The Panofsky quadrupoles and Enge multipole generators were both conceived for transmitting ions through a beam transport system where the parameters of the ion transport elements are fixed for a single experiment or measurement. They suffer disadvantages when active control of the deflecting fields is needed to correct beam parameters. First, neither design generates a dipole field contribution where the B-field is along the long axis of the rectangle. Secondly, the symmetry point (x=0) is usually established from the geometry of the coils and of the steel yokes so there is no easy way to introduce steering about the y-axis by moving the center of the lens-field distribution.

In an embodiment of the present invention, a rectangular steel window frame construction provides the magnetic supporting structure needed for producing the wanted deflection fields. A feature of the present embodiment is that the windings along the long-axis bars consist of a large number of independently excited short sections. This concept allows high-order multipoles to be generated without dedicated windings and the central point of any multipole contribution can be translated along the transverse x-axis. Additional coils around the end bars are essential for eliminating magnetic short circuits when multipole components are being generated. However, these end-bar coils can also be excited independently in a manner that allows the production of a pure dipole field between the long-axis bars at right angles to the long dimension of the rectangle. Finally, when the coils on the end bars are switched off, dipole fields can be generated along the long axis of the window frame.

In another embodiment of the present invention, local variations in ion density or the shape of the ribbon beam at the exit from the source are corrected by locally modifying the deflecting fields. These corrections can be made under computer control and on a time scale that is only limited by the decay rate of eddy currents in the steel. The input beam parameters needed for control involves position-sensitive faraday cups for measuring the intensity and angle distribution of ions within said ribbon beam allowing discrepancies from the wanted distribution to be corrected by modifying the deflection fields.

While each of the applications of such lens variations will be discussed further, it should be appreciated that, because of linear superposition of fields in free space, the currents necessary to produce a particular type of correction can be calculated individually. This process can be repeated for each type of correction needed with the complete solution being produced by superposition. Such concurrent introduction of a selected group of multipole fields into a single beam transport element has been described by White et al. in the journal Nuclear Instruments and Methods volume A 258, (1987) pp. 437-442 entitled “The design of magnets with non-dipole field components”.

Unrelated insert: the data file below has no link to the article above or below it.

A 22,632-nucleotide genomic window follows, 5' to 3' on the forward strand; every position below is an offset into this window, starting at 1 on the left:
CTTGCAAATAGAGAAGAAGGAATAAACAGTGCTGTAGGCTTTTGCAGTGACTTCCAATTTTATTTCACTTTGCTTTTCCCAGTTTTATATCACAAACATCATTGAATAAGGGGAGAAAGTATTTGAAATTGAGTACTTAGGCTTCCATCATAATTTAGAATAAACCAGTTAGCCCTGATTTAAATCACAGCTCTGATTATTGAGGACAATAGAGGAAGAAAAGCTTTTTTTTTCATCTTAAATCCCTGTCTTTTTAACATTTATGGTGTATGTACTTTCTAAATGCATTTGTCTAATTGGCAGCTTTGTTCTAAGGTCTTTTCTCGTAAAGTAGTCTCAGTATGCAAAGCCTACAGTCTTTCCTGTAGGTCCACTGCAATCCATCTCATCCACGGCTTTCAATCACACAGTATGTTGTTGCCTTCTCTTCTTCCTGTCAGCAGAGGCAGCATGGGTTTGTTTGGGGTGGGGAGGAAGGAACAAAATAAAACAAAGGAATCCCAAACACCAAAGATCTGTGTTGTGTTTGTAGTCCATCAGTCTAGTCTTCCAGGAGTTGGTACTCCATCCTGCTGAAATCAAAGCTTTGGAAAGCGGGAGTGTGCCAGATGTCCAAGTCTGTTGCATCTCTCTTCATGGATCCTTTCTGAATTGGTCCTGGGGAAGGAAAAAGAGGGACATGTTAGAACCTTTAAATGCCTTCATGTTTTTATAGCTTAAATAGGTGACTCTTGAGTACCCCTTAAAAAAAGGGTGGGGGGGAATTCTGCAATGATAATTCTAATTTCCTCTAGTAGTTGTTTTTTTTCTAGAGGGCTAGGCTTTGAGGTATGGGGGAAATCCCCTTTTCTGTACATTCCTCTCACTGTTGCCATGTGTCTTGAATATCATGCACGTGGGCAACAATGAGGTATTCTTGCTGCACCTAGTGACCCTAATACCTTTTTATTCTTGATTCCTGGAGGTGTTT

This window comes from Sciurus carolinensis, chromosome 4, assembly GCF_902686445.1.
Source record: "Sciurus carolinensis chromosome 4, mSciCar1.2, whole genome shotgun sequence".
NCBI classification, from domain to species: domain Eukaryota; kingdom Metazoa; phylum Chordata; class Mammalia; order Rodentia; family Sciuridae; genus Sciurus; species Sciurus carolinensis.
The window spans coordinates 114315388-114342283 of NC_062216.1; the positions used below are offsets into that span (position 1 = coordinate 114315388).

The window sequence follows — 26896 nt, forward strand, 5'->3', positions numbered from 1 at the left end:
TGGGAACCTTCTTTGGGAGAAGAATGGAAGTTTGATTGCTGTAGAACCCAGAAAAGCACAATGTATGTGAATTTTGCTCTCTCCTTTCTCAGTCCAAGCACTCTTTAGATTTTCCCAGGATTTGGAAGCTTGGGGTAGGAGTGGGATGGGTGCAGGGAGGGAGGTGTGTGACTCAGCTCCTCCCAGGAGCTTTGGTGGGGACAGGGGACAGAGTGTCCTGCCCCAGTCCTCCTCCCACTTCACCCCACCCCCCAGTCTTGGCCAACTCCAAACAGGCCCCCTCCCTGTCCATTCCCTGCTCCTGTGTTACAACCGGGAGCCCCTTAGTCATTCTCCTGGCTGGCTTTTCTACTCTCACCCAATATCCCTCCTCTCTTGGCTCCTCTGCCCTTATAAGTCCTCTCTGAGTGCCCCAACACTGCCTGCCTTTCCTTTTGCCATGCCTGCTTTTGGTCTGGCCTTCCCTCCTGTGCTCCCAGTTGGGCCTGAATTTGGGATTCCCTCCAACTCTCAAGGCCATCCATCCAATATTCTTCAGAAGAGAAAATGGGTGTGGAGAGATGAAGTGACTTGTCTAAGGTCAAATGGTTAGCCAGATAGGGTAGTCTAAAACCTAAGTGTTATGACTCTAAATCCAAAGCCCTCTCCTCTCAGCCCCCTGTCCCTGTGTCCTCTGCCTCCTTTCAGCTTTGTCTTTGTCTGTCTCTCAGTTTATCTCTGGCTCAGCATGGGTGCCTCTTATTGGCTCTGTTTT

The fundamental concept underlying the present invention is the creation of a region filled with magnetic fields that encompasses all trajectories comprising a ribbon beam. The d.c. magnetic fields having a magnitude and direction throughout the region that is appropriate to introduce the wanted deflections of all beamlets constituting the ribbon beam. Within the constraints implied by Maxwell's equations, magnetic field configurations can be chosen that provide controlled changes in the angular coordinates of beamlets and produce superposed corrections for: (1) angular errors, (2) differential intensity errors, (3) uniform steering about axes normal to both (y.sub.0, z.sub.0) and (x.sub.0, z.sub.0) planes, (4) the introduction of linear positive and negative focusing, (5) specialized deflection fields for aberration correction.

Other objects and advantages will become apparent herinafter in view of the specifications and drawings.

BRIEF DESCRIPTION OF THE DRAWINGS

For better understanding of the present invention, reference is made to the accompanying drawings, which are incorporated herein by reference;

FIG. 1 illustrates a beam coordinate system used in connection with an embodiment of the present invention;

FIG. 2 illustrates expansion optics for an optical expander used in connection with an embodiment of the present invention;

FIG. 3 illustrates the geometry of a lens corrector according to an embodiment of the present invention;

FIG. 4 illustrates a cross sectional view of FIG. 3 in the x-direction showing how magnetostatic potential transfer plates transfer potential to the region of the ribbon beam according to an embodiment of the present invention;

FIG. 5 Illustrates an enclosure for a lens corrector according to an embodiment of the present invention;

FIG. 6 Illustrates a focusing lens and corrector assembly according to an embodiment of the present invention;

FIG. 7 illustrates quadrupole operation according to an embodiment of the present invention;

FIG. 8 illustrates the magnetostatic potentials that are needed to generate a quadrupole magnetic field in an embodiment of the present invention;

FIG. 9 a illustrates changes in magnetostatic potential with resultant changes of beam width of a ribbon beam for an embodiment of the present invention;

FIG. 9 b illustrates ribbon beam expansion/contraction in connection with the magnetostatic potential distribution shown in FIG. 9 a in connection with an embodiment of the present invention;

FIG. 10 a illustrates magnetostatic potential correction associated with a change in the local ribbon density in connection with an embodiment of the present invention;

FIG. 10 b illustrates a local ribbon beam intensity correction in connection with steering about the y-axis in connection with an embodiment of the present invention;